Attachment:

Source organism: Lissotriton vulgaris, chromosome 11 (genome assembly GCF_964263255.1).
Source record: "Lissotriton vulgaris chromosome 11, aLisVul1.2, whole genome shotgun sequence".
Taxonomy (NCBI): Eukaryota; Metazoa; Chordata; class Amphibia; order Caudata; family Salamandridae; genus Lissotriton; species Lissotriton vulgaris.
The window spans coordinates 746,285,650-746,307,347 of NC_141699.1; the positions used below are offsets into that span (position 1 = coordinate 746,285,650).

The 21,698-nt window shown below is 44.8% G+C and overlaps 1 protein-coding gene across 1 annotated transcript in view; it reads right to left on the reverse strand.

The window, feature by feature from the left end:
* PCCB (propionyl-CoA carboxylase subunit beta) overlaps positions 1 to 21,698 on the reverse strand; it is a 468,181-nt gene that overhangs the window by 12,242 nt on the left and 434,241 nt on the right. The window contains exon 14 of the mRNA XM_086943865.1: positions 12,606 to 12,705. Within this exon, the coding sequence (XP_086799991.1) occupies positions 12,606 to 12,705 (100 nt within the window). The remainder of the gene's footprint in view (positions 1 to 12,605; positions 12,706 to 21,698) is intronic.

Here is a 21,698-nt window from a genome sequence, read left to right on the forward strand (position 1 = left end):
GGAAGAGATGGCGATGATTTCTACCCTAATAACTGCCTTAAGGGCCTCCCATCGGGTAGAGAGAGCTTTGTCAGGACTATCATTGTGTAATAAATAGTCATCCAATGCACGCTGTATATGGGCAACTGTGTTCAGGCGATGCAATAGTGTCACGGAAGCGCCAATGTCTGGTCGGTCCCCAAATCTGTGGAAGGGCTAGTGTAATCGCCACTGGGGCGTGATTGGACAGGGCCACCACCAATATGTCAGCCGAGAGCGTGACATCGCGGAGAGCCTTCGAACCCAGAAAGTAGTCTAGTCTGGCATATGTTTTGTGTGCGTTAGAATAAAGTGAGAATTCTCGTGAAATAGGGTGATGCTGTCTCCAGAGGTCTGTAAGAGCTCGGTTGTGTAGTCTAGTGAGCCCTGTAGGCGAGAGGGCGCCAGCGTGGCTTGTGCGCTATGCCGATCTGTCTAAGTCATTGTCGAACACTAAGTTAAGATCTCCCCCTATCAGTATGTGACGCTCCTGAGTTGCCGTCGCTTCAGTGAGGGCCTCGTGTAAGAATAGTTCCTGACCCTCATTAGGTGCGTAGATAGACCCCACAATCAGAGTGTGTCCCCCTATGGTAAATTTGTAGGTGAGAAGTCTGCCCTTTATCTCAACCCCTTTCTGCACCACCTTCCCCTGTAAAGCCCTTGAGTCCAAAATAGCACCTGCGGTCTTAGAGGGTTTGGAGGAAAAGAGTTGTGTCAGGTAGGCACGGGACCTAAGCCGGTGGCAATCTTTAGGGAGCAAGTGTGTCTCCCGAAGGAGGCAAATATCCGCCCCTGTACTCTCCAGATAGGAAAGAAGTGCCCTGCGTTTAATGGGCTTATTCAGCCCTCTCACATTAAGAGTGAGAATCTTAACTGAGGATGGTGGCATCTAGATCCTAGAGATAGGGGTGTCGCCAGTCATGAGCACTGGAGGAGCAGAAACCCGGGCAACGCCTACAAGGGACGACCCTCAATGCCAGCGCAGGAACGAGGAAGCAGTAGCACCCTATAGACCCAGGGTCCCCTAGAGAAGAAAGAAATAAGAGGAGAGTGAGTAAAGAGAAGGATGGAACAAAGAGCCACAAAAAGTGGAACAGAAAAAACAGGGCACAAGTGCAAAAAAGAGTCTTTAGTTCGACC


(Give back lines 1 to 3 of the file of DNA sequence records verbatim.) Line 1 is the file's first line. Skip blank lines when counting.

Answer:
Source organism: Lissotriton vulgaris, chromosome 11 (genome assembly GCF_964263255.1).
Source record: "Lissotriton vulgaris chromosome 11, aLisVul1.2, whole genome shotgun sequence".
Taxonomy (NCBI): Eukaryota; Metazoa; Chordata; class Amphibia; order Caudata; family Salamandridae; genus Lissotriton; species Lissotriton vulgaris.